Sunday, November 24, 2013
Where & When: Downtown Independent, Los Angeles, CA. November 2, 2013 10:30PM
Long before there was RuPaul, the sleek and glamorous lady boy who has captivated audiences with her hit television show that puts competing drag queens through their paces, there was Divine. And no, I'm not referring to Bette Midler who began her career as "The Divine Miss M" around the same time. I am talking about Harris Glenn Milstead who went from an overweight, gay Midwestern kid to a vulgar, larger-than-life drag performer whose biggest claim to fame was actually eating dog feces in the John Waters' 1972 cult classic, "Pink Flamingos". In the delightful documentary, "I Am Divine", the life of this shocking, hilarious and a little scary personality is explored where there was absolutely nothing he ever considered too extreme or filthy.
Growing up in Baltimore where being different made you an easy target, the very shy Glenn was bullied mercilessly as a teenager. However, he knew deep down that he was fabulous but needed to figure out a way to make the rest of the world see it. First, he became a popular hairdresser in town before running in to fellow oddball, John Waters and his movie camera. Once he placed a fright wig on his head, slapped wildly exaggerated make-up on his face and squeezed in to a skin-tight dress, Waters renamed him "Divine" and she became the undisputed star of his films. After a number of shorts that featured a cast of actors and local eccentrics, Waters made his first feature, "Mondo Trasho", an outrageous black comedy that perfectly showcased Divine's gift of demented behavior.
Dubbed "an exercise in poor taste", "Pink Flamingos" developed a small but rabid following from the gay community due to it's insane plot, freaky characters and all of the perverted sexual acts depicted. That helped the film cross-over to attract an even larger audience at midnight screenings and soon brought John Waters world-wide notoriety and turned his muse in to a star. Despite achieving more film success (including "Polyester" that featured '60's movie heartthrob, Tab Hunter and "Odorama") and a surprising detour as a popular disco music singer, Divine wanted to be taken seriously as an actor and not always be required to perform in a dress. He got an opportunity with a small role in the little-seen Alan Rudolph film "Trouble In Mind" as a gangster but Divine was soon back in a frumpy frock for Waters in the '60's set comedy, "Hairspray". He played the mother of the pleasantly plump, Tracy Turnblad (the film debut of future talk-show host, Ricki Lake) who was determined to fight racial discrimination through dance. This critical and box-office hit brought Divine new found respectability and acclaim. A role in the television comedy "Married With Children" was created for him but sadly this never came to pass as his life was cut short in 1988.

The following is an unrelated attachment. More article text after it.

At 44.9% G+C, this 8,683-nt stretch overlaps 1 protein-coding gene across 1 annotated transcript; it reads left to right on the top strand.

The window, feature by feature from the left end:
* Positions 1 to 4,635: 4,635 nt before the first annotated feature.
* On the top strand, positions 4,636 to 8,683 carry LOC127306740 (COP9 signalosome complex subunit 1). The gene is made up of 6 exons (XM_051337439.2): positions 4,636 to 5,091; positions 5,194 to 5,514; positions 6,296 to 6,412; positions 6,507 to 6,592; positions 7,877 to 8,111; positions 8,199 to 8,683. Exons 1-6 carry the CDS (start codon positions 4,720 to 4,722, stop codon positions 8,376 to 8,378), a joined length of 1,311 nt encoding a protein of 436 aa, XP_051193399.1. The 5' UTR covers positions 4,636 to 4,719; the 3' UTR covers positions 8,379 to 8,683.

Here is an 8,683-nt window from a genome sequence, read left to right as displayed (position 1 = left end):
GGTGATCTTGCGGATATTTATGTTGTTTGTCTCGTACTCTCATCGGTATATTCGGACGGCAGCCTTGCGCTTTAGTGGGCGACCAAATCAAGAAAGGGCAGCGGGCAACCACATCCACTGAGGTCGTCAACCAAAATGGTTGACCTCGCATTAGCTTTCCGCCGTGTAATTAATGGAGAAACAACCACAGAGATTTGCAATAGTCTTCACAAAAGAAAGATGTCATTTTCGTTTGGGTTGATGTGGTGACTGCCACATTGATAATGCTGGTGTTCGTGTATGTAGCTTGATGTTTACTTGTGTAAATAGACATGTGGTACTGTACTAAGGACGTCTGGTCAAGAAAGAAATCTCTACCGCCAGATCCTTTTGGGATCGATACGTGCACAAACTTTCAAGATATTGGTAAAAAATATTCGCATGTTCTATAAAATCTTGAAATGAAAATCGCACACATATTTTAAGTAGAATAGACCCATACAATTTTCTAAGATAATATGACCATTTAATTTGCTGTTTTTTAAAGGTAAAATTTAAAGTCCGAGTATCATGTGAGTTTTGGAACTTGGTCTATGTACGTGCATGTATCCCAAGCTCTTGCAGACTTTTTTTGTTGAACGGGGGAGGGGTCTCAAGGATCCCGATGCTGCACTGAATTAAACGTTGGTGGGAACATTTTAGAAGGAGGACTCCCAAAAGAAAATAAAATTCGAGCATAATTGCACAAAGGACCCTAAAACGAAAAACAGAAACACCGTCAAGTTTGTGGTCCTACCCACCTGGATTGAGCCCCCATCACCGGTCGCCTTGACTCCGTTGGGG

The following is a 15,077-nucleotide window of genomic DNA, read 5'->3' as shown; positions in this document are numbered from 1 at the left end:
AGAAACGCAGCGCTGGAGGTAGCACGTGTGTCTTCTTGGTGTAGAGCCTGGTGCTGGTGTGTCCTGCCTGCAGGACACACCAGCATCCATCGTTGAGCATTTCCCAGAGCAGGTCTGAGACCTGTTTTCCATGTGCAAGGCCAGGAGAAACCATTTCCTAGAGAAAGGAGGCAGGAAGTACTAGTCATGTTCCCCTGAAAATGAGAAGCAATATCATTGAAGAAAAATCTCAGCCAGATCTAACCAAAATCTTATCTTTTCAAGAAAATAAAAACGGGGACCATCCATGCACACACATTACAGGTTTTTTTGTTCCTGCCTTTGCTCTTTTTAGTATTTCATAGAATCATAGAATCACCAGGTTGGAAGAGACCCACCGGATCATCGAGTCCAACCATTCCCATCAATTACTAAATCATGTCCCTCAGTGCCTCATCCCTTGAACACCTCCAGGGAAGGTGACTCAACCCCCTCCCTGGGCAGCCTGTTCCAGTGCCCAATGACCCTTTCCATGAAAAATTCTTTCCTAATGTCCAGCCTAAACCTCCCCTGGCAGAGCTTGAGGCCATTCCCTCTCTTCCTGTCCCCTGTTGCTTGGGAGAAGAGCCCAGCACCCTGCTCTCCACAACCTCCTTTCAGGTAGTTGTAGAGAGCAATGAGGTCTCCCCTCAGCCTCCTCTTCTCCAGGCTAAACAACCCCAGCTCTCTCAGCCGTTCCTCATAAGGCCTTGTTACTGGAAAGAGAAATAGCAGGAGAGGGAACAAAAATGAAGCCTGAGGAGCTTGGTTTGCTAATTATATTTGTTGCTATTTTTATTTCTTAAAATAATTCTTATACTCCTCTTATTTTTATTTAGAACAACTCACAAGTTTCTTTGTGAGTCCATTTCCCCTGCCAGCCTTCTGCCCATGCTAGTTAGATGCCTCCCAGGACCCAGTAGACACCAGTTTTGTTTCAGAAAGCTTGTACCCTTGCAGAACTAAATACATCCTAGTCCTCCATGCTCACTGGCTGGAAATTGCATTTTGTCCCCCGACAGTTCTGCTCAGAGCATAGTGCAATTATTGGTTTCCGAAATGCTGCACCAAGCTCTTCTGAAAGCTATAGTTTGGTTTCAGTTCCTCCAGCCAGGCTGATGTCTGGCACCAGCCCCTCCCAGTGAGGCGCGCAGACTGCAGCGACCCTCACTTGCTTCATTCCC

Much of Divine's story is told by the star himself through a series of interviews given over the years but the darker side of his fascinating life is shared by many friends and co-stars who tell stories of Divine's insatiable appetites that ranged from rampant drug use, his endless search for a true love and a staggering quantity of food. Frances Milstead, Divine's mother missed out on much of his career as she was estranged from her celebrated son for many years and expresses her deep regret.